Daniel Pearl Harmony for Humanity

Sunday, October 4, 7:30pm PDT

This annual concert honors the life and memory of Stanford alumnus Daniel Pearl, the violin-playing Wall Street Journal reporter who was murdered in 2002. This year’s concert, as part of Contemplation by Design, will feature music affirming the hope and harmony that characterized Daniel’s approach to bringing peoples and cultures of the world closer to one another.

This special Contemplation by Design event is a collaboration of Music at Stanford, CCRMA, Stanford Live, and the Office for Religious and Spiritual Life.

The program was curated by Jonathan Berger and comprises prerecorded works.


(click on the titles to see program notes and the artist's bio below)

Jonathan Berger: Eli Eli

The St Lawrence String Quartet

Christopher Chafe: The Metered Tide

Chris Chafe, celletto | Greg Niemeyer, video

Patricia Alessandrini: Omaggio a Berio

Claire Chase, flute | Wendy Richman, viola | Michael Nicolas, cello | Cory Smythe, piano | Nathan Davis, percussion

Giancarlo Aquilanti: Sonata for Two Clarinets and Piano, 2nd movement

Natalia Benedetti, clarinet | Guido Arbonelli, clarinet | Laura Magnani, piano

Constantin Basica: Chapter 31, Pages 415-926

Doyle Armbrust, viola | Clara Lyon, violin | Kevin McFarland, cello | Christopher Otto, violin | John Pickford Richards, viola | Russell Rolen, cello | Ari Streisfeld, violin | Austin Wulliman, violin

Vân-Ánh Võ: Infinity

Gary Hegedus | Jimi Nakagawa | Vân-Ánh Võ

Davor Branimir Vincze: Inflection Point

Ensemble Modern | Reinbert de Leeuw, conductor

Johann Sebastian Bach: Goldberg Variations, BWV 988 (Aria, Variation 1, Variation 2)

The Costanza-Fong Family String Trio

Utku Asuroglu: Tirnak

JACK Quartet

Jonathan Berger: Infinite Receptors

Images by Enrico Riley | Livia Sohn, violin | The Banff Centre for the Arts Chamber Orchestra | Henk Guittart, conductor

Jonathan Berger: Eli Eli (2004)

Eli Eli is an adaptation of a setting of a poem by Hannah Senesh. This arrangement was written in memory of journalist Daniel Pearl for the first Harmony for Humanity concert.

Jonathan Berger teaches composition, computational music theory, and music cognition at Stanford University's Center for Computer Research in Music and Acoustics (CCRMA). Berger was a Guggenheim Fellow (2018) and a winner of the Rome Prize (2017). His current commissions include The Ritual of Breath on the murder of Eric Garner, and Mekong which will premiere at the Kennedy Center in Washington DC.

Christopher Chafe: The Metered Tide (2019)

Greg Niemeyer suggests a location test for sonification music video. The site is Crissy Field, Golden Gate National Recreation Area at the upper tip of San Francisco next door to the southern end of the Golden Gate Bridge. The data set is 100 years of tidal records acquired by the gauge on the shore adjacent to where we record. Greg brings video / audio crew, I bring celletto, mobile phone and earbuds. We make 7 takes and depart. I then flew to British Columbia laptop in lap and worried "how will I ever do the post-production" of this completely fun but quick session while going onward with other projects. A"light bulb" idea happened on the plane (as sometimes does at altitude). I wrote a script while seat belted in place in which the audio mix is made automatically and follows the original tidal data. I sent the edit decision list to Greg and his video edits followed suit.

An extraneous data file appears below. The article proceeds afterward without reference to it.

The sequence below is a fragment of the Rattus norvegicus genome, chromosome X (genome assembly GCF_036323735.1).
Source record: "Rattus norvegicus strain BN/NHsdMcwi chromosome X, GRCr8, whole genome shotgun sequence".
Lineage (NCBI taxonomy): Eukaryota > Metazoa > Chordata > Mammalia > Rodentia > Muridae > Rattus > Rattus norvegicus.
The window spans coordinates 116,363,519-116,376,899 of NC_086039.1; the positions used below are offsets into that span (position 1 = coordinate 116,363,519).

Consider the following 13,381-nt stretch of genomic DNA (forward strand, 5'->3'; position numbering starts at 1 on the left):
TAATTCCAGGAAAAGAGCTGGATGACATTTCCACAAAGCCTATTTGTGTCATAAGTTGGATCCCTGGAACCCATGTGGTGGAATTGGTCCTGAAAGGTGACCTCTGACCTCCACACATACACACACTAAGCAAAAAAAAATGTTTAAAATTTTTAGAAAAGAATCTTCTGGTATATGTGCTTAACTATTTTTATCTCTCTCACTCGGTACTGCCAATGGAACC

Chris Chafe is a composer, improvisor, and cellist, developing much of his music alongside computer-based research. He is Director of Stanford University's Center for Computer Research in Music and Acoustics (CCRMA). In 2019, he was International Visiting Research Scholar at the Peter Wall Institute for Advanced Studies The University of British Columbia, Visiting Professor at the Politecnico di Torino, and Edgard-Varèse Guest Professor at the Technical University of Berlin. At IRCAM (Paris) and The Banff Centre (Alberta), he has pursued methods for digital synthesis, music performance and real-time internet collaboration. CCRMA's jacktrip project involves live concertizing with musicians the world over.

Patricia Alessandrini: Omaggio a Berio (2012)

Commissioned by the International Contemporary Ensemble (ICE), 2012
Performance recorded live at the Museum of Contemporary Art | Chicago, IL, May 26, 2012
Documentation: Ross Karre

“The future of new music is theater music.” - Luciano Berio, 1981
Since Berio's death in 2003, I had wanted to write an homage to him. The opportunity presented itself when I was commissioned to write a piece for voice and ensemble for Tony Arnold and other faculty of the Soundscape festival in Maccagno (Italy). This first version, Black is the Colour (Omaggio à Berio) had this intention in parentheses, while the 2012 version, Omaggio à Berio, embraces this homage fully: in a sense, it completes the project of engaging with the material of the Folk Songs, Berio’s suite of arrangements of popular tunes.

One of the reasons that I almost always base my compositions on existing repertoire is the fact that the musical material itself is not important to me, but rather the act of composing from that material, which in my case becomes something like an interpretation or performance. Musical material - such as relative harmonic dissonance or consonance - may function as an easily recognizable sign of a given style, and this was certainly the case of the post-war avant garde, which often availed itself of a dissonant language descended loosely from the Second Viennese School. Composed in 1964, Berio’s Folk Songs serves as an example of a work that experiments with various idioms, including traditional, tonal and modal ones, and in a sense transcends style by doing so.